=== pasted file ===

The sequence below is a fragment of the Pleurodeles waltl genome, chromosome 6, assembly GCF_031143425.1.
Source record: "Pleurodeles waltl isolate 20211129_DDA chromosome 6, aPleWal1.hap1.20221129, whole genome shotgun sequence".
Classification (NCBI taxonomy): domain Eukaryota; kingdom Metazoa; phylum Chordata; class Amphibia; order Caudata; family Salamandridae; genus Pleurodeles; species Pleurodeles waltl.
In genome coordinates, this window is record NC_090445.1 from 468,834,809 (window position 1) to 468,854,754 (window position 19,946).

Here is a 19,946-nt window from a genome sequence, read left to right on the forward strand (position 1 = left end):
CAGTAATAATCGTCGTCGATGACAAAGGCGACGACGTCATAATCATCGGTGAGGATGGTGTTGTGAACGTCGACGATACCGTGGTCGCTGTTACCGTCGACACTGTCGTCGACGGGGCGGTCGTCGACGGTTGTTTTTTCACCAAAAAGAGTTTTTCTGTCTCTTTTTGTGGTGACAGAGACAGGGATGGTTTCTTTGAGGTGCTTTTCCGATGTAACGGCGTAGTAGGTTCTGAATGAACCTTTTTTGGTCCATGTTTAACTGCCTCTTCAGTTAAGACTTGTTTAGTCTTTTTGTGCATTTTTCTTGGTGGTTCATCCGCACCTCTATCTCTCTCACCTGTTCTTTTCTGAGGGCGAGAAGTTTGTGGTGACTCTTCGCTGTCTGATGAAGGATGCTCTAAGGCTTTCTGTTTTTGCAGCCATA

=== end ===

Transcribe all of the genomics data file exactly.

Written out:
The sequence below is a fragment of the Pleurodeles waltl genome, chromosome 6, assembly GCF_031143425.1.
Source record: "Pleurodeles waltl isolate 20211129_DDA chromosome 6, aPleWal1.hap1.20221129, whole genome shotgun sequence".
Classification (NCBI taxonomy): domain Eukaryota; kingdom Metazoa; phylum Chordata; class Amphibia; order Caudata; family Salamandridae; genus Pleurodeles; species Pleurodeles waltl.
In genome coordinates, this window is record NC_090445.1 from 468,834,809 (window position 1) to 468,854,754 (window position 19,946).

Here is a 19,946-nt window from a genome sequence, read left to right on the forward strand (position 1 = left end):
CAGTAATAATCGTCGTCGATGACAAAGGCGACGACGTCATAATCATCGGTGAGGATGGTGTTGTGAACGTCGACGATACCGTGGTCGCTGTTACCGTCGACACTGTCGTCGACGGGGCGGTCGTCGACGGTTGTTTTTTCACCAAAAAGAGTTTTTCTGTCTCTTTTTGTGGTGACAGAGACAGGGATGGTTTCTTTGAGGTGCTTTTCCGATGTAACGGCGTAGTAGGTTCTGAATGAACCTTTTTTGGTCCATGTTTAACTGCCTCTTCAGTTAAGACTTGTTTAGTCTTTTTGTGCATTTTTCTTGGTGGTTCATCCGCACCTCTATCTCTCTCACCTGTTCTTTTCTGAGGGCGAGAAGTTTGTGGTGACTCTTCGCTGTCTGATGAAGGATGCTCTAAGGCTTTCTGTTTTTGCAGCCATA